Warum ich den Islam verlassen habe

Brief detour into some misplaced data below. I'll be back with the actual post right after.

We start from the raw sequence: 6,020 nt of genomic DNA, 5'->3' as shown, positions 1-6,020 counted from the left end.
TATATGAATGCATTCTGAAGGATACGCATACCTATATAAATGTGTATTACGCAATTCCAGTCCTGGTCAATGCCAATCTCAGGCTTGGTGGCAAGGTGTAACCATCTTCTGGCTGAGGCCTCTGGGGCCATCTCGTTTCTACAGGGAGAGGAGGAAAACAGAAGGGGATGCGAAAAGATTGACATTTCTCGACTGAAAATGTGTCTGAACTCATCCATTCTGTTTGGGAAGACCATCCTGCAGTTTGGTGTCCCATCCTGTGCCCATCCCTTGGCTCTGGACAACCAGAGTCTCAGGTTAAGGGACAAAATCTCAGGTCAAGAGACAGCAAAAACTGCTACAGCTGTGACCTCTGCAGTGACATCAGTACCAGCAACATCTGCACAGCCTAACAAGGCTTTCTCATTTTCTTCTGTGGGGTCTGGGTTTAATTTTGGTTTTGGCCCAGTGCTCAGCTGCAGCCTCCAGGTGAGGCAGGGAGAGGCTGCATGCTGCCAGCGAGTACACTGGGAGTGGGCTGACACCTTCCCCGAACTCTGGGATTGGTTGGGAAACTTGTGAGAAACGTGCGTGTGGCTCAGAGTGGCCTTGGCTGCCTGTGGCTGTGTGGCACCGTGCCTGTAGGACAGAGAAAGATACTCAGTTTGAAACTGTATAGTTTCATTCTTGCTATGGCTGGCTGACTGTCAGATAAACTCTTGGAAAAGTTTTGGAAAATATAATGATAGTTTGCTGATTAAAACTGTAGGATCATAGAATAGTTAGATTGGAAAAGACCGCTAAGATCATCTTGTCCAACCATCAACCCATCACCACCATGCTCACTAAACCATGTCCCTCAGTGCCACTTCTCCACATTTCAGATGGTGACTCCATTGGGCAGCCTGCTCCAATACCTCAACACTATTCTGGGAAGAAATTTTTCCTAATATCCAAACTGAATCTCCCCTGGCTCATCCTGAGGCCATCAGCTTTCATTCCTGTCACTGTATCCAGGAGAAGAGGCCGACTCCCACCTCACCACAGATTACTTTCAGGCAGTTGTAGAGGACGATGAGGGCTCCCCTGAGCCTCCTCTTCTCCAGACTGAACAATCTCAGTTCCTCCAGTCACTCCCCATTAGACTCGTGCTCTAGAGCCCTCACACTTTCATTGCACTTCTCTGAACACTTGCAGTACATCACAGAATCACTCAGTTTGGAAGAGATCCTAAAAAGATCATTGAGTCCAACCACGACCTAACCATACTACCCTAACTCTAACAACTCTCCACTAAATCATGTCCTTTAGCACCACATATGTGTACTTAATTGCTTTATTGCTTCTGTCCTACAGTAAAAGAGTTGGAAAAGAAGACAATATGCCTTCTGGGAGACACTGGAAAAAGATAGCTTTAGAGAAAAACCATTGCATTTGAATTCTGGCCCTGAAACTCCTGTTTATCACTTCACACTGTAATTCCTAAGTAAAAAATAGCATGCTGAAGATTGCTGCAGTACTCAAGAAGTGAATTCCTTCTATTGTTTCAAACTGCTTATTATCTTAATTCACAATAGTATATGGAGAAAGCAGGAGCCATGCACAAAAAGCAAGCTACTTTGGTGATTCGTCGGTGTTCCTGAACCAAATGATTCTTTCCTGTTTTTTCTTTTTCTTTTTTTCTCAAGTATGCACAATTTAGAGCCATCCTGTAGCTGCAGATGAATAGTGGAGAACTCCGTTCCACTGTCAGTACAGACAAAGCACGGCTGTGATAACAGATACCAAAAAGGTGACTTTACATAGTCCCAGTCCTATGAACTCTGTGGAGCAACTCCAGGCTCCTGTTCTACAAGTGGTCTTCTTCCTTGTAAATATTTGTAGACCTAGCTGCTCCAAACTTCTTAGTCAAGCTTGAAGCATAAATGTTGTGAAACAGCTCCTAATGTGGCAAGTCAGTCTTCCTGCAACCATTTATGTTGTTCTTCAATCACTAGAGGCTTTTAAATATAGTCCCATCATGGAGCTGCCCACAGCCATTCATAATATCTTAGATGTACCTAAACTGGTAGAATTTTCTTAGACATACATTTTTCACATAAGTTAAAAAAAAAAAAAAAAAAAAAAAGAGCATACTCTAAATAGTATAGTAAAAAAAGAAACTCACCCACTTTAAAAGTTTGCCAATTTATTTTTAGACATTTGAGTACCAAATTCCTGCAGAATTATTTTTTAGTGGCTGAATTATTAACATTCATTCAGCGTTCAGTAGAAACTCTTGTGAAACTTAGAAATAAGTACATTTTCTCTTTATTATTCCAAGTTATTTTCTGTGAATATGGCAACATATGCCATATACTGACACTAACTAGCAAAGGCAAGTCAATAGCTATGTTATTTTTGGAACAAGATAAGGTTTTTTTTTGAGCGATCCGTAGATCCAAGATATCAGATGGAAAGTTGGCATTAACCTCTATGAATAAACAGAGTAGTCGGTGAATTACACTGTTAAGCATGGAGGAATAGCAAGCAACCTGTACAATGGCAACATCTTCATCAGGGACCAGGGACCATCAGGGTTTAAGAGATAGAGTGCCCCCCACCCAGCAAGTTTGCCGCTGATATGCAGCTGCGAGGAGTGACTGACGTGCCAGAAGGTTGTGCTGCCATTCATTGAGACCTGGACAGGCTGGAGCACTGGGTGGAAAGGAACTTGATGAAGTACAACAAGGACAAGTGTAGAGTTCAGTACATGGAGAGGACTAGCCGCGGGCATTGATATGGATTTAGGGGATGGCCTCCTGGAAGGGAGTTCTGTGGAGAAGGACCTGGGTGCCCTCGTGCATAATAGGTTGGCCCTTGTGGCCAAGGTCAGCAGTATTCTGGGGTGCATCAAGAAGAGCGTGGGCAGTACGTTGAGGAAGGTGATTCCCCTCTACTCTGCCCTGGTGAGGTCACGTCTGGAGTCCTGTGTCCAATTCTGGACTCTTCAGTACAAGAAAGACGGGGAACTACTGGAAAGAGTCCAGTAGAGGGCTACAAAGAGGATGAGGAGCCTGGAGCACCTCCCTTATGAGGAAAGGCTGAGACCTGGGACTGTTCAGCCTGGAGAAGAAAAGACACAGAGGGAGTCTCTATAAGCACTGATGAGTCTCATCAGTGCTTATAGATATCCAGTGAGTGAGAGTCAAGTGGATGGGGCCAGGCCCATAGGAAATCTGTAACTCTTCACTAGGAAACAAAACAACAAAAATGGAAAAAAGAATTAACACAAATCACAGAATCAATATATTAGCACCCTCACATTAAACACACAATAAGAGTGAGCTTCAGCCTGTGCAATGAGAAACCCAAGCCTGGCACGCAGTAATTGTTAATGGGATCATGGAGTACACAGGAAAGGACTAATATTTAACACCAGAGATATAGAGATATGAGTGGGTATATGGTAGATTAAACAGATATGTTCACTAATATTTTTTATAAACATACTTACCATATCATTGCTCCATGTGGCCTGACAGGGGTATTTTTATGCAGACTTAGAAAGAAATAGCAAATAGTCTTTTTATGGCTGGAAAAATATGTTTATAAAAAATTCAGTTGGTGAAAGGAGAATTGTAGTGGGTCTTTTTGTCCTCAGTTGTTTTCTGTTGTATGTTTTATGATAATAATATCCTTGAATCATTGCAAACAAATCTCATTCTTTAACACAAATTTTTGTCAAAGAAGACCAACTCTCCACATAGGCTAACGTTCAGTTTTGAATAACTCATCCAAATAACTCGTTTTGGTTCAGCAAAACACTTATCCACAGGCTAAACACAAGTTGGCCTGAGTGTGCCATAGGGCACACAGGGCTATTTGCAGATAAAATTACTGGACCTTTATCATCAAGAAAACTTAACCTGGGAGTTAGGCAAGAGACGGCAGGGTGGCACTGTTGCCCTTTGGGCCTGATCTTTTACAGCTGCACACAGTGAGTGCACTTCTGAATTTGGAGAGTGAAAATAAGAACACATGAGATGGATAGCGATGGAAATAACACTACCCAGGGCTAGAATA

I was born a Muslim. My father from Egypt and my mother English. I didn’t take much interest in religion during my teens. But as I turned twenty in the year of 1979 a series of events led me to delve deeper into the religion of my birth. Amongst them was my trip to Egypt. There I had long discussions with my religious uncle. One night he handed me the Qur’an and asked me to read it. I wasn’t very keen on reading it, as I didn’t want to spend my holidays sat inside reading. I decided I would read a little, then politely put it to one side. But to my surprise, I found I couldn’t put it down. The words seemed to be full of mystical meaning and spiritual truths and I found myself being very moved. I never saw the harsh and severe passages so often quoted these days. Not that they weren’t there, but they never spoke to me. At least not in a literal way. I returned to England full of zeal and determination to devote myself to my newly rediscovered faith. I began to study Arabic and I completed a BA in Arabic and Islamic studies at the School of Oriental and African Studies. I became president of the “Islamic Society,” a post I held for three years, and instituted daily as well as Friday prayers. I also set up a Da’wah book store. I later joined a Da’wah society in North London and shared its Amirship. I edited an Islamic magazine, wrote four books for Muslim children and spent fifteen years as a school teacher at Islamia Primary School in London. For many years I was very devout and committed. But by about the year 2000 doubt started creeping in. It’s difficult for me to identify exactly why this took place. There were certain events in my personal life and in the world around me, that shook me out of my comfort zone and caused me to reflect and think. But it would be misleading to conclude that they were the reason I lost my faith. Of course, I didn’t blame Muslims for the actions of extremists. Nor did I blame Islam for bad life experiences. But these things do naturally make one take stock. There would be something wrong with you if they didn’t. I began to take a fresh look at Islam, this time much more critically. I started asking questions I hadn’t dared ask in the past. How could God justify burning unbelievers for all eternity? What logic or reason makes this just and fair? What evidence do I really have that the Qur’an is the word of God? At first I tried to suppress my doubts and reacted with denial, anger and blame. I denied there was any problem with Islam. I grew angry at criticism and I’d blame the West for creating problems. When I did eventually accept that there was something wrong, I still couldn’t accept that Islam itself was to blame. “It was the way Islam was being interpreted,” I told myself. “That was the problem!” So I started calling for reinterpretation and reform of traditional views, but instead of easing my conscience, this only made me feel even more uneasy. I felt I was simply trying to mould Islam to suit myself. And it only served to undermine Islam’s claim to be divine guidance for all times and all places. Finally I told myself, that although my rational mind found it difficult to believe in certain things, there must be explanations beyond my capacity to understand and that God knows best. I should simply hear and obey, and hold fast to the rope of Allah. I felt I had nothing to gain and everything to loose by rejecting Islam. So I forced myself to go through the motions of being a good Muslim in the hope that my faith would return. But this pretence only made me depressed and loose all motivation. The problem is that one cannot choose to believe. Either one does or does not, and if there is a God then the last thing he would’ve wanted me to do was to pretend to believe in something that I didn’t. It was a huge relieve when I finally admitted to myself that I didn’t believe in Islam. Though this was only the start for another long, hard road of dealing with the fear and guilt that one is left with. It is drummed into the heads of every Muslim that rejecting Islam is the worst thing one can do. It simply does not bear contemplating. The concept of the Kafir is so abominable, even now there are times when I think God is going to strike me down with a bolt of lightning and burn me eternally in Hell. Even when my rational mind tells me this is absurd, I still think that I must in some way be a bad or evil person for rejecting Islam. But as more time passes the more my rational mind is able to dispel these fears and I’m able to feel stronger and more confident within myself. The fact that I no longer believe in Islam doesn’t mean I’m against Islam. I know that it brings a great deal of good to many people’s lives. And of course, I know that the vast majority of Muslims are decent, kind and loving people and I have a great deal of empathy for them. Nor do I feel it is my duty to pass on my beliefs to others. Something I felt I had to do when I was a Muslim. If someone is happy being a Muslim or a Christian or whatever, and is a peaceful person then I will defend their right to practice their faith freely. I simply reserve the right to air my own views if I want, and criticize something if I want. However, while I do not believe in telling anyone what they should believe I do think that one should have the courage to examine the beliefs that are essential to one’s life and guide one’s actions. If one is truly satisfied with them, then they should be fully embraced. But if they do not stand up to close scrutiny then they should be discarded. Life is too short to allow it to be dictated by beliefs that one does not truly believe.